- If there is a mechanical problem or a pilot gets sick, your provider will need to re-quote the trip and you likely will have to pay any price differential unless you have arranged otherwise.
- If you’re forced to find a different operator, unless your broker covers it, you will have to pay the new operator before you fly, even while waiting for a refund from the original operator.
Disadvantages compared to On-demand Charter
- If fractional ownership is like a marriage and jet cards are a committed relationship, on-demand charter is like casual dating. There’s no commitment beyond the specific trip you book.
- If you fly a lot of same-day roundtrips, you may be able to find a local operator who can provide attractive round trip pricing.
- For each trip – or date – you can get an aircraft specific to your needs, so in one case you might want a large cabin jet that seats 14 people, and the next trip, one that has a separate rear cabin that turns into a private bedroom.
Provider Options – Ownership vs. Lease
In addition to flying at least 50 hours per year (the minimum size of most fractional shares), Butler explains the key benefits of going the fractional ownership route.
Reasons to buy a share
- You can use the depreciation deductions that are applicable to a capital asset. Keep in mind that in most cases, this means showing your fractional share on the books of your company.
- You’re willing to live with not knowing the cost per actual flight hour upfront. With a fractional share, you’ll bear much of the risk of operational cost increases and, more importantly, the risk that the value of your aircraft (and thus your share) may change significantly from the time you buy it to the time you sell it back to the program—a key factor in determining your overall cost.
- You’re prepared to make a substantial capital outlay. Remember, fractional ownership means buying a share in an actual aircraft.
- You can identify a financially sound fractional provider that has a track record of sustained excellence in operating its program.
Butler adds, “You’re not just buying flight time, you’re going into business with the program operator and relying on that operator to run the business and buy back your share at the end of your term (generally five years).”
Reasons to lease
Butler says, “In corporate settings, leases can be preferable to fractional ownership as they may be better received by shareholders and in public reports. Many shareholders may find travel expenses (i.e. through leasing) more agreeable than an asset (i.e. fractional ownership). It can sometimes be a less controversial option.”
He notes, “With a lease, there is no upfront investment, whereas, with fractional ownership, you have a large upfront share purchase. Therefore, you lose the immediate use of that capital with a fractional contract, although you can expect to get some portion of that back at the end of the contract term.”
He adds, “Fractional shares typically are repurchased by the provider at the end of the contract term. At that time, you’ll receive back a portion of your initial outlay. However, there are no guaranteed minimums, and so any return is completely tied to the market value of your aircraft. You may get much less back than you expected. With a lease, however, the market risk is shifted to the provider, a variable that certainly is factored into the lease cost, but which also cabins your financial uncertainty.”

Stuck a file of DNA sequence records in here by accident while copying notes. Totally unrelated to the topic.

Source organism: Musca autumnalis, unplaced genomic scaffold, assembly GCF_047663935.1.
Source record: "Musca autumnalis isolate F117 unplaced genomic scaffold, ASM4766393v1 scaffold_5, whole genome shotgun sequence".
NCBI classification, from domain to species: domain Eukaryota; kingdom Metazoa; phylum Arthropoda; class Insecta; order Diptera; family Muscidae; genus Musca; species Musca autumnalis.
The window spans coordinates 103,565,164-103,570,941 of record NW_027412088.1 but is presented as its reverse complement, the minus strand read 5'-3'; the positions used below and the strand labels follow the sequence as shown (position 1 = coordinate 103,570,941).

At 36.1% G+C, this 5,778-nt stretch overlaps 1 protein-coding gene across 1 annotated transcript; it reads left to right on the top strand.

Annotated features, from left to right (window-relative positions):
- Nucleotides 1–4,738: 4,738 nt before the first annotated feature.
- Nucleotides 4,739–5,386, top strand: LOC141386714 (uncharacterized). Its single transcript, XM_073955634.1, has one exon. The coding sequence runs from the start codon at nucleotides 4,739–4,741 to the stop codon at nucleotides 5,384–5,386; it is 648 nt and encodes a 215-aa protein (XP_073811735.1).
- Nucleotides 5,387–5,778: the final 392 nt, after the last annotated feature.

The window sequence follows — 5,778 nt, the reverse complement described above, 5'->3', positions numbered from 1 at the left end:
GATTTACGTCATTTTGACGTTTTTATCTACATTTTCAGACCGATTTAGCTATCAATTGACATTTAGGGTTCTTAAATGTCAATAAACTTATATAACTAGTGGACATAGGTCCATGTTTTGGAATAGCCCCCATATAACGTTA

The Primary Service Area
- Primary Service Area (PSA) is the flying region where you get core benefits of guaranteed availability and fixed rates without ferry fees. It varies by both provider and aircraft type so just because your friend flies with Provider X to Destination Z with Aircraft Type Y doesn’t mean that same destination is in the service area for Type A. In other words, make sure the places you will be doing the vast majority of your flying are within the PSA of the program you are buying.
Differences when flying outside your Primary Service Area
- Outside the PSA, expect to pay ferry fees as well as costs for crew overnights and per diems.
Choosing an aircraft type
Most programs offer more flexibility in downgrading to smaller aircraft than upgrading to larger aircraft, but either way, it’s generally most cost-effective to purchase a share in the aircraft that most often will suit your needs.
That is because providers charge an interchange fee in connection with an upgrade or downgrade, which is generally a premium to what owners of that type of aircraft are paying. In other words, you can switch, however, there is an extra cost.
How do the agreements work?
Butler writes, “Once you’ve decided to purchase a fractional share, you’ll receive a set of contract documents from your provider. Your salesperson will do his best to convince you that everyone signs the same simple contract. The contracts are short and are made to look like standard boilerplate. Don’t be fooled. These documents govern your rights and obligations with respect to what most likely will be a multi-million dollar investment, and they are negotiable.”
Here’s Butler’s brief description of the critically important documents and what they mean to you:
If your provider is awaiting the delivery of your aircraft, it’ll want you to put up a deposit to hold your share. This document should identify the specific aircraft in which you’re buying the share, guarantee that the pricing won’t change and include a firm delivery date. Most importantly, make sure you understand how and when your deposit becomes nonrefundable.
This is the document through which you purchase your share from the provider. Just as important, the Purchase Agreement provides the terms under which the provider will repurchase your share at the end of your contract term. All too often, buyers don’t consider the likely decline in value of their aircraft, and thus their share, when projecting the “all in” cost of their investment.
Master Dry Lease Exchange Agreement